As 2021 draws to an end…

“Wait what, it’s 2022 soon? But COVID is still here to stay…” Remember last year when the vaccines first came out and we were like, “life is going to be back to normal soon!” Unfortunately with the emergence of Delta and Omicron variants, having the two jabs were no longer the golden tickets that we imagined.*

Coping with COVID

Indeed, the pandemic itself has blown our mind repeatedly ever since we were finally convinced that we had to limit in-person activities and switch things online. In hindsight, we should be proud of ourselves for the drastic changes we’ve adapted to — the new normal, if you like to call it (it still amazed me on how I collaborated with people while interning at Cockroach Labs without meeting anyone in person). We should be proud to have maintained the resilience amid the difficult times (e.g. missing my family and convocation ceremony). And we took comfort on the work-from-home and study-from-home (and even exam-from-home for the case of TOEFL and GRE) coziness that saves us from commuting and moving into a new city altogether.

But have we fully coped with this new normal? I don’t know. Other than the times when we could finally please the lazy self of not going anywhere, there are other parts of us that we fail to satisfy. Did we perform / learn as well under the work-from-home environment? Do we truly enjoy them? Are our mental / physical health still the same under lockdowns? Are we still finding the balance in minimizing exposure risk vs doing whatever’s natural for us? These worries may sound abstract, but the COVID weight I gained was tangible (only managed to get rid of them after sustained morning runs at MIT). There’s also the awkwardness of attending office hours via Zoom that I still couldn’t fully get used to! (can you still show your code privately to a TA for debugging)?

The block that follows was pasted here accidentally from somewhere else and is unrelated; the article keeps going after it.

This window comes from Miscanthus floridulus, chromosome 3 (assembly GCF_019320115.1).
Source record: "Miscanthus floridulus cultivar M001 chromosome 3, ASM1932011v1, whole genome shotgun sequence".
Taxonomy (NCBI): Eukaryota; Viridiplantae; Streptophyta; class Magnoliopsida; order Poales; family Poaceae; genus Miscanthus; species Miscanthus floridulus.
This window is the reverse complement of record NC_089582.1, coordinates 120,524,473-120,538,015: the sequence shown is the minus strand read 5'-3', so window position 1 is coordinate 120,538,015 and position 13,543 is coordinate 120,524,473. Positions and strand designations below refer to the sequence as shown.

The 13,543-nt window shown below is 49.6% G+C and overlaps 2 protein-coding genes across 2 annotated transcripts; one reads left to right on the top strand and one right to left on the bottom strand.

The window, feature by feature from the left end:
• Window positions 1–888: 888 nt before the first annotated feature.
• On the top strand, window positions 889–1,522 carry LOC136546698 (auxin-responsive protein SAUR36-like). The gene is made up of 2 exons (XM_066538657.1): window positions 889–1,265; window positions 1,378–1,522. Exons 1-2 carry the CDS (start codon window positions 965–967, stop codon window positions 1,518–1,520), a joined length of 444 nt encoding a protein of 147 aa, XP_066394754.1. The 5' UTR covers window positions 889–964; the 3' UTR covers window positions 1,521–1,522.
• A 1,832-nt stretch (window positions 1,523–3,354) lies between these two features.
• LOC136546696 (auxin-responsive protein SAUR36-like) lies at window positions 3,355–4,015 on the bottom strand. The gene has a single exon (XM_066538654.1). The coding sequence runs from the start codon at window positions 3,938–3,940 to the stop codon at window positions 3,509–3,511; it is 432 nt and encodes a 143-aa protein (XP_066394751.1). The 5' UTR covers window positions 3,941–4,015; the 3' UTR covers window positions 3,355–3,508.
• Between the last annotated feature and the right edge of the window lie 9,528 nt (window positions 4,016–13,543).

“If lockdown sustains for 5 years I could very well get depression,” I once told my dad. This is probably an exaggeration, but still underscores the anxiety I had over the future uncertainties.

Making things worse was when the COVID situation went dire in Malaysia amid the surge of Delta variant when the vaccination program just started to ramp up, which made me worry about the well-being of my family. I’m glad that they ended up fine (they practically stayed home except for weekly grocery trip), but not everyone was that lucky — one distant relative passed away from this virus (I hope his family is doing okay now).

One silver lining that I could get out of is that there are a select set of people that I got closer to: my housemates over the pandemic (Andrew and Jay, the two Malaysians who also graduated from Waterloo around the same time as I did). Our primary interaction was simple: cook together, grocery hauling, and repeat for a good 16 months. Owing to the variety of dishes we made, every single meal with them was enjoyable. Spicing these things up were the board games session (Hanabi), eating out to satiate our cravings, Genshin Impact monster fights together (including embarrassing myself before them by repeatedly spelling f-bomb when fighting aybss mages in a domain), and the occasional Toronto trip after getting our vaccines. Looking at these memories makes me feel that my credits to them in a single section of a video wasn’t enough.